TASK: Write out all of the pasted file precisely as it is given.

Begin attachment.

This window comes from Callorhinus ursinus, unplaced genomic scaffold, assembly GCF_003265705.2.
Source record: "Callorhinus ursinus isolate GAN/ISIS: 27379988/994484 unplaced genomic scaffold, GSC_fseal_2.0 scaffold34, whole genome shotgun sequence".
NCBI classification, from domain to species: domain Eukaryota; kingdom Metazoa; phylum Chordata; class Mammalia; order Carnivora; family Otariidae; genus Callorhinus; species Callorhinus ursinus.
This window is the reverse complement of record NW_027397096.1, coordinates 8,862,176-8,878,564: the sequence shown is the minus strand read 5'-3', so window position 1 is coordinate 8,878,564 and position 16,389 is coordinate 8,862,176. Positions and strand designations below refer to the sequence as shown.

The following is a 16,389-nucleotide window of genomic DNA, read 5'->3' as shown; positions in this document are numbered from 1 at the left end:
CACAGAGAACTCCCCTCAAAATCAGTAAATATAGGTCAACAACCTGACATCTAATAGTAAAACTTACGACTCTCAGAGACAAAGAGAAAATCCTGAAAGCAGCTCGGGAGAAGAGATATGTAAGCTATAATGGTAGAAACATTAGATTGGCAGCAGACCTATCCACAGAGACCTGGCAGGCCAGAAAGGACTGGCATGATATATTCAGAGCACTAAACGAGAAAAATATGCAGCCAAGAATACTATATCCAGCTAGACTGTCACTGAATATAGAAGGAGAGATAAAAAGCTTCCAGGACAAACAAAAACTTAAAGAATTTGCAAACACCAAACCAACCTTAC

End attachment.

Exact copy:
This window comes from Callorhinus ursinus, unplaced genomic scaffold, assembly GCF_003265705.2.
Source record: "Callorhinus ursinus isolate GAN/ISIS: 27379988/994484 unplaced genomic scaffold, GSC_fseal_2.0 scaffold34, whole genome shotgun sequence".
NCBI classification, from domain to species: domain Eukaryota; kingdom Metazoa; phylum Chordata; class Mammalia; order Carnivora; family Otariidae; genus Callorhinus; species Callorhinus ursinus.
This window is the reverse complement of record NW_027397096.1, coordinates 8,862,176-8,878,564: the sequence shown is the minus strand read 5'-3', so window position 1 is coordinate 8,878,564 and position 16,389 is coordinate 8,862,176. Positions and strand designations below refer to the sequence as shown.

The following is a 16,389-nucleotide window of genomic DNA, read 5'->3' as shown; positions in this document are numbered from 1 at the left end:
CACAGAGAACTCCCCTCAAAATCAGTAAATATAGGTCAACAACCTGACATCTAATAGTAAAACTTACGACTCTCAGAGACAAAGAGAAAATCCTGAAAGCAGCTCGGGAGAAGAGATATGTAAGCTATAATGGTAGAAACATTAGATTGGCAGCAGACCTATCCACAGAGACCTGGCAGGCCAGAAAGGACTGGCATGATATATTCAGAGCACTAAACGAGAAAAATATGCAGCCAAGAATACTATATCCAGCTAGACTGTCACTGAATATAGAAGGAGAGATAAAAAGCTTCCAGGACAAACAAAAACTTAAAGAATTTGCAAACACCAAACCAACCTTAC